I have been waiting for a rainy day, for weeks, so that I can stay inside and deal with the autumn abundance. As much as I love being in the garden, there’s nothing that makes me happier than a day in the kitchen but I cannot bear to be inside if the weather is fine!

The morning was misty, with clouds hanging on the hills, as we rowed and chatted and enjoyed the simple pleasure of being on the water in a beautiful rowing boat we helped to build. I never cease to be thankful for the day I found my home and moved to Cygnet, literally at the bottom of the world.

The minute we finished our rowing, it started to pour with rain. As usual we headed to The Lotus Eaters’ Cafe for coffee after which we all headed back to our various homes. I skipped in through the door singing with joy at finally having nothing better to do than cook and preserve and steep and brew and ferment.

Not a bad effort for one afternoon…. but I have lots of apples to box up for storage and plums to stew yet! I hope it rains solidly again soon!

Carrot and ginger pickle begins its fermenting after a kg of carrots, a large knob of ginger and a tablespoon of salt (collected at a salt pan near the Coorong) have been pounded to release the juices.
I add a bit of the liquid from a previous batch of fermented radishes, to the carrots.
Then I start hand grinding 1/2 kg sprouted spelt, to make bread
imageI think of it as upper body exercise as I use right arm, then left, then stand one way then another!
Periodic rests are important so that the stones don’t overheat the grains.
Meanwhile I make a marinade for some pork (from a friend) I have decided to roast for dinner on this chilly afternoon. I LOVE Tommy German mustard…. so flavoursome.
I love the view from my kitchen window. The milk from these cows can be bought at the local butcher, who lives just out of view of this photo.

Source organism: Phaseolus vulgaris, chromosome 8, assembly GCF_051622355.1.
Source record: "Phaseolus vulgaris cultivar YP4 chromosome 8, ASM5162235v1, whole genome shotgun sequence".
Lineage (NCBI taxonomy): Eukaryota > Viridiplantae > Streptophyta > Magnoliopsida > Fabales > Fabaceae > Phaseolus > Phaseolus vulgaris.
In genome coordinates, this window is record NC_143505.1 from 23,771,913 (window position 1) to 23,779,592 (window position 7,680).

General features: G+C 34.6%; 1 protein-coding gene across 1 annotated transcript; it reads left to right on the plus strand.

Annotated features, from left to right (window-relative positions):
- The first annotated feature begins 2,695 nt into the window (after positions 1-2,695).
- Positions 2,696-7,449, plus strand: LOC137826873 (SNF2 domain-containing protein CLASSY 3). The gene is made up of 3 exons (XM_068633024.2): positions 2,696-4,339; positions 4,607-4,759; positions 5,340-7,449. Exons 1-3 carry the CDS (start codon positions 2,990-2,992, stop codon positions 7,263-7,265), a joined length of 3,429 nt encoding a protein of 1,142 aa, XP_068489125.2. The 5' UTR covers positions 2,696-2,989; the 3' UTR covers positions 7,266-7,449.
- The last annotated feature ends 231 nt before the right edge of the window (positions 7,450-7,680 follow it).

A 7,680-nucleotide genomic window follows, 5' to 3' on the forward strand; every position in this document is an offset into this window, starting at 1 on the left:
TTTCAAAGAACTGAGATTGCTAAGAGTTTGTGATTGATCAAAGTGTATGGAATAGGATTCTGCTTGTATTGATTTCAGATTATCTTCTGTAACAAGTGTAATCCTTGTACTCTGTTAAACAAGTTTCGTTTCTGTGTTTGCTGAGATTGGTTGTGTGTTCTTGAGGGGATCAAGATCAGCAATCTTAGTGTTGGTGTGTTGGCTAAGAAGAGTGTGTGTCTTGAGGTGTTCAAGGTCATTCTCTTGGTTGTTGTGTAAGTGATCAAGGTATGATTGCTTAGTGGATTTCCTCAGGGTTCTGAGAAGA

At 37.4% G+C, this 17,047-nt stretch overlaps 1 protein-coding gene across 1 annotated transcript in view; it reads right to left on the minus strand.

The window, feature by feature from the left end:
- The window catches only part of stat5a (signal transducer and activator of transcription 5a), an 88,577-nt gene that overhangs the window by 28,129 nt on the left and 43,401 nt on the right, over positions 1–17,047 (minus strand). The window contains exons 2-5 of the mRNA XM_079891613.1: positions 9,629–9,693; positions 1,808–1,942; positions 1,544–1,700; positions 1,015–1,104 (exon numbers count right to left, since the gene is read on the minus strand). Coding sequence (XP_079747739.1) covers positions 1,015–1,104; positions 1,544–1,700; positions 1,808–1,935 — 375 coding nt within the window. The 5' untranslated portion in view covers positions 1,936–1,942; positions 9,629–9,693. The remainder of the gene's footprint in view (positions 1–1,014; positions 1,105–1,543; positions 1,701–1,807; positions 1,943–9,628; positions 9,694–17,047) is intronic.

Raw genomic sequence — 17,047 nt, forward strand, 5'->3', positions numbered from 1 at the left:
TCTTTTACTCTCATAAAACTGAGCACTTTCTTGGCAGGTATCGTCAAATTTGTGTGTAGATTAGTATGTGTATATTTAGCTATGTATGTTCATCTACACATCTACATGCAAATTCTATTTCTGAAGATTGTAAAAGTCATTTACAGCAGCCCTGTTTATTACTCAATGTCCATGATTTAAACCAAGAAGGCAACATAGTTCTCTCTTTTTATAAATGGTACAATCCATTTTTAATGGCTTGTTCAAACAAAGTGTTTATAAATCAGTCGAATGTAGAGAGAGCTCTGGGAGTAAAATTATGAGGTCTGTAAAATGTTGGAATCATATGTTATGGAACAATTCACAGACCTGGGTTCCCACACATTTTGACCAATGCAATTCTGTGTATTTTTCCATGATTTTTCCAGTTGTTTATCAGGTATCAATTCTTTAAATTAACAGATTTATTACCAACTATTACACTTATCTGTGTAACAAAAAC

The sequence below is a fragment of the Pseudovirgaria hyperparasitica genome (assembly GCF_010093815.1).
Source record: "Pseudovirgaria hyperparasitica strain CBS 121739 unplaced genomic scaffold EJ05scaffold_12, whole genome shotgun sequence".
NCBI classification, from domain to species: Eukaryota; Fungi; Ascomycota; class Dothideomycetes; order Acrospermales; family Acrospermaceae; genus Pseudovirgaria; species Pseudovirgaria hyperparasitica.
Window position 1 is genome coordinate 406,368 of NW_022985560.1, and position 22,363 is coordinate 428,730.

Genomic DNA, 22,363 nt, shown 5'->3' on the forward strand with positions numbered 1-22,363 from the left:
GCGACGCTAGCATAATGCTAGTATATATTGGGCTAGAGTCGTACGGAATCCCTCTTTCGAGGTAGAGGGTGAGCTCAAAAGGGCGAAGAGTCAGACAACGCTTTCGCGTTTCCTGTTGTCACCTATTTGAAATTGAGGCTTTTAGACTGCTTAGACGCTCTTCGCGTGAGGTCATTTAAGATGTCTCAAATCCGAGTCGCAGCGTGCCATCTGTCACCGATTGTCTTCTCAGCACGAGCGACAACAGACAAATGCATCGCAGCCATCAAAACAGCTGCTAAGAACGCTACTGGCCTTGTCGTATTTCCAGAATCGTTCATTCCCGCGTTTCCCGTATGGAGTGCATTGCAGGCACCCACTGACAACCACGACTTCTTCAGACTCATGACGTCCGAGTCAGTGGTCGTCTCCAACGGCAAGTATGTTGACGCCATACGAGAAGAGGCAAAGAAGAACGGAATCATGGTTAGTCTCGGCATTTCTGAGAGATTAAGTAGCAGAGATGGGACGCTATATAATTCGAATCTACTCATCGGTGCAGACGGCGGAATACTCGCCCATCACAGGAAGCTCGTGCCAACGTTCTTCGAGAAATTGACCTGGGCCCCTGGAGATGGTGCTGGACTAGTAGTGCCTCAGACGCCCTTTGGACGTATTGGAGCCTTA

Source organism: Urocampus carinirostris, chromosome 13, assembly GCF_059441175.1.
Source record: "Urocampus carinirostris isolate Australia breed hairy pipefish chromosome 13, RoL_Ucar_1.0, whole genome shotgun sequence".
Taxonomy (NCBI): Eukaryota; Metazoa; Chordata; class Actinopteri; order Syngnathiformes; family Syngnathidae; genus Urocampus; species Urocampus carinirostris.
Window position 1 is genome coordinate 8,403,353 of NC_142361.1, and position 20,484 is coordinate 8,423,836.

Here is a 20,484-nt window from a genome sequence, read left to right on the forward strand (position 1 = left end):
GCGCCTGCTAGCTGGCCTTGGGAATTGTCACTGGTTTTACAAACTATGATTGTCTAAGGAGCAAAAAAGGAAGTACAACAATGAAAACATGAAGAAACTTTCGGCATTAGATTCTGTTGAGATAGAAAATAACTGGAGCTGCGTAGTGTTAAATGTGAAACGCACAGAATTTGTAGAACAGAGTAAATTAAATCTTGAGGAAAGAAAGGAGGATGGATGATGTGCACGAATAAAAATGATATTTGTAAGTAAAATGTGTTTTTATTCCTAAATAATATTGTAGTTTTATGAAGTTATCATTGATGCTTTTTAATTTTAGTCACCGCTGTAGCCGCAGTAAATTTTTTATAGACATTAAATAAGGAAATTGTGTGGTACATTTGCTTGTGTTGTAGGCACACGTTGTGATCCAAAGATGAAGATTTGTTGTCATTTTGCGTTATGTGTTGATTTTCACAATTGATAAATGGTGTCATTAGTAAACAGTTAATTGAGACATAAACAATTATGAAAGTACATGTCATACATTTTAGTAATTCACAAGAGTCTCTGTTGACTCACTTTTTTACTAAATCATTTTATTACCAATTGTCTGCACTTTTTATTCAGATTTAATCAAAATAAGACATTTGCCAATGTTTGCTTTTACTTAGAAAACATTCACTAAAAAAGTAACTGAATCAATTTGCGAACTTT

Next it is time to start dealing with some of the quinces. These first, barely ripe ones, with plenty of pectin, are destined to be quince paste.
A box of radishes on my doorstep, from a neighbour,  means I need to do more pickling!
imageHalf a kg of blackcurrants from the community garden and 10 blackcurrant leaves + a bit of
sugar, covered in a bottle of Brandy will make cassis for sipping by the fire over winter.
imageI bought a huge, organic celery from the market, removed some babies from the sides, put them in water for a couple of weeks and now they are ready to plant out.

Saturday, March 7, 2015

Pears, Eggs, Mulch and more

I love cool days; I can get so much done. I love where I live; it is rarely brown and dry and the creek through my garden mostly trickles and tinkles all summer long.

I had a problem with my mulcher this morning so, while I thought about how to fix it I took to the lawn mower…. then I had a bright idea, which worked and I felt very pleased with myself as the mulcher once again roared into action.

After I had reduced the whole pile of sticks and prunings to a nice heap of mulch to spread on my paths, I decided to continue my fix-it session and move the latch on the chook yard gate to a more ergonomic place. I also took out a large, spiral steel rod I have and, over and over again, screwed it into the compacted stuff in the cut-off rain water tank where I throw garden waste for the chooks. That is very satisfying as, when I pull it up, it loosens up the lovely composted waste below and puts it on top of the new stuff. The chooks have been in there with their bottoms up and beaks down, ever since, finding all the grubs and worms that have made it home since I last aerated it.

On my way inside for lunch I collected eggs, picked another armful of pears and dug up a huge, self-sown parsnip that had grown up through the debris that I had mulched. I have never had one that big in my garden before. What a great morning.

I will have been here 5 years on March 10th…. and only now am I ready to make some changes to some parts of my garden. Up until now most of it has stayed more or less the same, except the makeover I did early on to make a vegetable garden, herb garden and chook area.

After lunch my brush-cutter and I make short work of slashing the retched grass that is the curse of the Tasmanian gardener as it grows a mile a minute and forms thick clumps with hundreds of small nodules that are impossible to eliminate, if you leave it for even a few weeks. At least slashing it makes it look nice for a while!

All today’s work has been in one area; a particularly secluded spot which gets full winter sun and very little wind…. and up until now has been entirely ornamental. This was such a pretty, shady, ferny area when I came here but a couple of years ago the beautiful willow tree fell into the creek, removing all the shade. At first I was horrified and it became unkempt and ugly until I realised not what I had lost but what I had gained.